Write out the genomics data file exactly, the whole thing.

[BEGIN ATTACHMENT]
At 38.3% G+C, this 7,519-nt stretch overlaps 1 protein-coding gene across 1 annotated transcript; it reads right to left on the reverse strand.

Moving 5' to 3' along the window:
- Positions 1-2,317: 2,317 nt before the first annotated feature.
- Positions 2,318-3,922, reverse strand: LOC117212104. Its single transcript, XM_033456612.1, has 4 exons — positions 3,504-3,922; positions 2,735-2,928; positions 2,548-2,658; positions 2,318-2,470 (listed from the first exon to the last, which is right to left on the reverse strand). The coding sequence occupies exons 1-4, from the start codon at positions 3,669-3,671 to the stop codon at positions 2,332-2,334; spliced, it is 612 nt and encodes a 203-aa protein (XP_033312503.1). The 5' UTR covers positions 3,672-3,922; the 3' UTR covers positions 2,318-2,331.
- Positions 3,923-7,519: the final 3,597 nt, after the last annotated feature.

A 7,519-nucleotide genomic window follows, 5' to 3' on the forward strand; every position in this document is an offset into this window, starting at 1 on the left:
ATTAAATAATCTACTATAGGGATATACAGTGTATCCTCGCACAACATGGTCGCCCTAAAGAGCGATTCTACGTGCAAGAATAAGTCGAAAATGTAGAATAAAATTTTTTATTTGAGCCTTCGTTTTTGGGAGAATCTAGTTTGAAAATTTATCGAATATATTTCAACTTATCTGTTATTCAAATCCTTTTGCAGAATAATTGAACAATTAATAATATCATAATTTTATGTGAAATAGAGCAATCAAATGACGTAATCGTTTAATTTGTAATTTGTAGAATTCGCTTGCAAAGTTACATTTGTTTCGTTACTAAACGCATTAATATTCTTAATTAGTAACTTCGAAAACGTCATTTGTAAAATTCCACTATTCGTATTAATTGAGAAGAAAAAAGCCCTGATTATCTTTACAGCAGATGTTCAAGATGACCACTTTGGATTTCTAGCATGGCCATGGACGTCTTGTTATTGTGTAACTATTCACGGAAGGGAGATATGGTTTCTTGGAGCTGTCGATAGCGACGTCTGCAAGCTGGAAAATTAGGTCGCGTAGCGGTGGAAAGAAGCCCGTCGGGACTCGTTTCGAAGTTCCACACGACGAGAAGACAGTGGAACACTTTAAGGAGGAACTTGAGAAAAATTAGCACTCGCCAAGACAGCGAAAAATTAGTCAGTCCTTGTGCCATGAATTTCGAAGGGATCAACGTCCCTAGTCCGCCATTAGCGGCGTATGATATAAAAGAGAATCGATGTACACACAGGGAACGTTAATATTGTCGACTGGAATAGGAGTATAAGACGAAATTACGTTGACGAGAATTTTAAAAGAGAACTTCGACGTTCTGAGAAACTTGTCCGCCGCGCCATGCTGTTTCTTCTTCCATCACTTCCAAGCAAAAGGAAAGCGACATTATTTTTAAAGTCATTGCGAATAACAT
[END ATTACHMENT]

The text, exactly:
At 38.3% G+C, this 7,519-nt stretch overlaps 1 protein-coding gene across 1 annotated transcript; it reads right to left on the reverse strand.

Moving 5' to 3' along the window:
- Positions 1-2,317: 2,317 nt before the first annotated feature.
- Positions 2,318-3,922, reverse strand: LOC117212104. Its single transcript, XM_033456612.1, has 4 exons — positions 3,504-3,922; positions 2,735-2,928; positions 2,548-2,658; positions 2,318-2,470 (listed from the first exon to the last, which is right to left on the reverse strand). The coding sequence occupies exons 1-4, from the start codon at positions 3,669-3,671 to the stop codon at positions 2,332-2,334; spliced, it is 612 nt and encodes a 203-aa protein (XP_033312503.1). The 5' UTR covers positions 3,672-3,922; the 3' UTR covers positions 2,318-2,331.
- Positions 3,923-7,519: the final 3,597 nt, after the last annotated feature.

A 7,519-nucleotide genomic window follows, 5' to 3' on the forward strand; every position in this document is an offset into this window, starting at 1 on the left:
ATTAAATAATCTACTATAGGGATATACAGTGTATCCTCGCACAACATGGTCGCCCTAAAGAGCGATTCTACGTGCAAGAATAAGTCGAAAATGTAGAATAAAATTTTTTATTTGAGCCTTCGTTTTTGGGAGAATCTAGTTTGAAAATTTATCGAATATATTTCAACTTATCTGTTATTCAAATCCTTTTGCAGAATAATTGAACAATTAATAATATCATAATTTTATGTGAAATAGAGCAATCAAATGACGTAATCGTTTAATTTGTAATTTGTAGAATTCGCTTGCAAAGTTACATTTGTTTCGTTACTAAACGCATTAATATTCTTAATTAGTAACTTCGAAAACGTCATTTGTAAAATTCCACTATTCGTATTAATTGAGAAGAAAAAAGCCCTGATTATCTTTACAGCAGATGTTCAAGATGACCACTTTGGATTTCTAGCATGGCCATGGACGTCTTGTTATTGTGTAACTATTCACGGAAGGGAGATATGGTTTCTTGGAGCTGTCGATAGCGACGTCTGCAAGCTGGAAAATTAGGTCGCGTAGCGGTGGAAAGAAGCCCGTCGGGACTCGTTTCGAAGTTCCACACGACGAGAAGACAGTGGAACACTTTAAGGAGGAACTTGAGAAAAATTAGCACTCGCCAAGACAGCGAAAAATTAGTCAGTCCTTGTGCCATGAATTTCGAAGGGATCAACGTCCCTAGTCCGCCATTAGCGGCGTATGATATAAAAGAGAATCGATGTACACACAGGGAACGTTAATATTGTCGACTGGAATAGGAGTATAAGACGAAATTACGTTGACGAGAATTTTAAAAGAGAACTTCGACGTTCTGAGAAACTTGTCCGCCGCGCCATGCTGTTTCTTCTTCCATCACTTCCAAGCAAAAGGAAAGCGACATTATTTTTAAAGTCATTGCGAATAACAT